If there’s one thing that’s likely to sour an otherwise great relationship, it’s the end of a tenancy and the assessment of inventory and any possible deductions from a deposit. Years of positive interaction can be destroyed by misunderstandings or misconceptions, so we’re hopefully going to solve some of those problems here.
What is Inventory & Deposit Management?
While inventory management and deposit management are two separate things, at Wirral Homes, we consider them to be so interconnected that we combine our service to include both – a deposit is there to secure a landlord’s property and inventory against damage during the course of a tenancy agreement, so it makes sense to treat the management of inventory and of a tenant’s deposit as one thing with two aspects.
As such, we ensure that inventory is properly documented and assessed at the beginning and end of a tenancy and that the deposit is secured in a registered scheme and that both the interests of the landlord and tenant are served to the best of our abilities.
For a landlord looking to deal with such things for themselves, however, you would need to take each one separately.
How to Properly Manage Your Inventory as a Landlord
Whether you provide a furnished or unfurnished property, there will still be ‘inventory’ which should be reviewed before and after a tenancy. This includes making a record of things such as (but not limited to):
- Cracks or other indications of wear in the bathroom furniture (tiles, sinks, bathtubs etc.)
- Damage or faults with kitchen furniture such as cupboard doors, taps etc. (sticking or broken hinges, drips etc.)
- The state of curtains and carpets, for example – are there any holes, marks or discolouration?
- Furnished properties need to have the condition of all furniture noted. Including even the smallest rips in fabric or scratches on a coffee table
- The presence of and state of electrical and gas appliances – including their last test date and even the condition of the sockets they may be plugged in to
- Are there any chips, seal damage or other deterioration in the doors and windows?
Again, this list is far from exhaustive, and a full inventory report can take some time to properly compile. However, a well conducted review of inventory (with the tenant present if at all possible, or by an impartial third party if not), which is then distributed to all stakeholders, can prevent any costly and stressful disputes at the end of a tenancy.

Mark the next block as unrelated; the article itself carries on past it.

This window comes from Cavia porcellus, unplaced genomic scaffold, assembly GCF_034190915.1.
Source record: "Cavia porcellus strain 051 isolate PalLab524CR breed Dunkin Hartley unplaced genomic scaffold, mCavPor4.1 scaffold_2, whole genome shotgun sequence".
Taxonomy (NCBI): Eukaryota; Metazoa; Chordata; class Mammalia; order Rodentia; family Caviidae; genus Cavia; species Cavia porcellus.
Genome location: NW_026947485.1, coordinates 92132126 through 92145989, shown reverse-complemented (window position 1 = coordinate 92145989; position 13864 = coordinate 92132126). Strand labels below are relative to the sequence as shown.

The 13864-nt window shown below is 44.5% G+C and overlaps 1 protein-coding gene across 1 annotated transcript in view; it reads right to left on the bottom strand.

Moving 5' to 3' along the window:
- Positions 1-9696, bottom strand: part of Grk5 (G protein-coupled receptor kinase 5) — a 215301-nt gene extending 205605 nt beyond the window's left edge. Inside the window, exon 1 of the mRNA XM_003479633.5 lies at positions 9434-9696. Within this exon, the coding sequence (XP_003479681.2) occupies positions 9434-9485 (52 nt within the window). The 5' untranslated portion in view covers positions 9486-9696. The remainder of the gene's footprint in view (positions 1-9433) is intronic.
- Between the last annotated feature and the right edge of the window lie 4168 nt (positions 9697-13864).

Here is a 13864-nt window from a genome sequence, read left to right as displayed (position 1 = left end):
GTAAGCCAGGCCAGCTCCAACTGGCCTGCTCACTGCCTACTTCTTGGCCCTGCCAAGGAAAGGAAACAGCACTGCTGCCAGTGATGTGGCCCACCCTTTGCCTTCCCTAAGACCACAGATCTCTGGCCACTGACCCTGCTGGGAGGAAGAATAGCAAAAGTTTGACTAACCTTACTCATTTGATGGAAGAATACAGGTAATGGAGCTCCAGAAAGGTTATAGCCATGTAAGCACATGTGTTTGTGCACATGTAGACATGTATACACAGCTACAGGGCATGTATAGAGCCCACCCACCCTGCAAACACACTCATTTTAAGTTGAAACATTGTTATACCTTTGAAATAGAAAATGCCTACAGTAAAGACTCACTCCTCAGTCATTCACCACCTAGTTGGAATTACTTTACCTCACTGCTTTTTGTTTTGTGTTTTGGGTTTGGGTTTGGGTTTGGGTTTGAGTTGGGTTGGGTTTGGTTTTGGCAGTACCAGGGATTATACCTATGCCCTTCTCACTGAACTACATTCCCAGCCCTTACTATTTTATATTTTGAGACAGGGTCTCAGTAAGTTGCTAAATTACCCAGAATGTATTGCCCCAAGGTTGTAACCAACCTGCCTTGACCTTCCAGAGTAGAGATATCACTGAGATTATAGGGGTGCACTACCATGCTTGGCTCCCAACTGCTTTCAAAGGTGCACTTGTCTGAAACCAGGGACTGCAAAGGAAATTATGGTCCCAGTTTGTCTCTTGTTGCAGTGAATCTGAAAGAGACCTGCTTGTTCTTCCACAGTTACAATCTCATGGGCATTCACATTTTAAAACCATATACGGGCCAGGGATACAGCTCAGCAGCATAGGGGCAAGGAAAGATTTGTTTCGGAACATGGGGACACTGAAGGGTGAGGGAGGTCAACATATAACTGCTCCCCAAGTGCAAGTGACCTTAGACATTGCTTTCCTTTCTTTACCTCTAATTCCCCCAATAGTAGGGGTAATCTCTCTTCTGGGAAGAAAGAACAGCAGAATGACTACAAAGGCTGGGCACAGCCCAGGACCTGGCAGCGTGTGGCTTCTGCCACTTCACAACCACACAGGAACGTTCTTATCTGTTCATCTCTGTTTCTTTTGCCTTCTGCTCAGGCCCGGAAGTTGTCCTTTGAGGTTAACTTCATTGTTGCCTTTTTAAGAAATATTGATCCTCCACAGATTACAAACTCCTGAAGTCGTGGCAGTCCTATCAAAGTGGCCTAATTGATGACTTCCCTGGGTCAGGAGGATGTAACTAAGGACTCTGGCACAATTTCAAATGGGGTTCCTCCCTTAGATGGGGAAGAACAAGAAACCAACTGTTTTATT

The important thing here is clarity and transparency. By ensuring that the tenant is aware that the inventory is their responsibility and that they are satisfied that damage to the inventory beyond the level of reasonable wear and tear will also be their responsibility, you can foster an open and honest relationship at the outset and prevent problems in the long-term.
How to Properly Manage a Deposit as a Landlord
As there’s a legal requirement for deposits to be secured with a government approved deposit registration scheme inside of a 30-day period from the tenant moving in and the deposit being received, it is always advised that a landlord should be well acquainted with the process in advance of letting a property in order to avoid possible penalties.
Available deposit protection schemes:
These schemes can operate in one of two ways – either they can hold the deposit for free, which is known as a ‘custodial’ scheme, or you or your letting agent can hold the deposit and pay the scheme a fee to insure it, this is known as an ‘insured’ scheme.
The purpose of these is to provide both the tenant and landlord with a level of assurance that the deposit will be treated fairly and that disputes can be resolved impartially, it also has the benefit of making it more difficult for problem landlords to withhold a tenant’s deposit without good cause.
What can a landlord deduct from a deposit?
The deposit should, at all times, be considered the tenant’s money – provided this is kept in mind, it’s difficult to go too far wrong. As for deductions, the word to consider in all applicable legal information is always ‘reasonable’.
As such, the following could be considered reasonable deductions at the end of a tenancy (though, similarly, this is not an exhaustive list).
- Cleaning costs (to the standard at the beginning of the tenancy, if the tenant will not do so themselves)
- Damage (again, this requires the ‘reasonable’ proviso – if the bed is broken, but was used prior to the tenancy, then a new bed is unreasonable, but a replacement of the same condition would not be)
- Garden maintenance (to restore the garden to pre-tenancy level)
- Missing items (again, the condition of the missing item at the beginning of the tenancy should be considered)
- Unapproved changes to the property (redecoration, cat flaps etc.)
- Unpaid rent
- Unpaid utility bills (where the landlord suffers a direct loss)
Why Inventory & Deposit Management is Important
As mentioned throughout, the main reasons for the importance of proper inventory and deposit management are to maintain relationships and reduce the stress felt by all parties at the end of a tenancy. However, a secondary result is in reputation management – a tenant will always tell their friends and family about a poor experience, but when all efforts are taken to ensure fair treatment, you may find that a former tenant can be the perfect ambassador, willing to recommend you as a landlord – and word of mouth is still incredibly important even in the digital age.
Need some help to take the stress out of managing your property portfolio? Why not Contact Us today to see how we can help?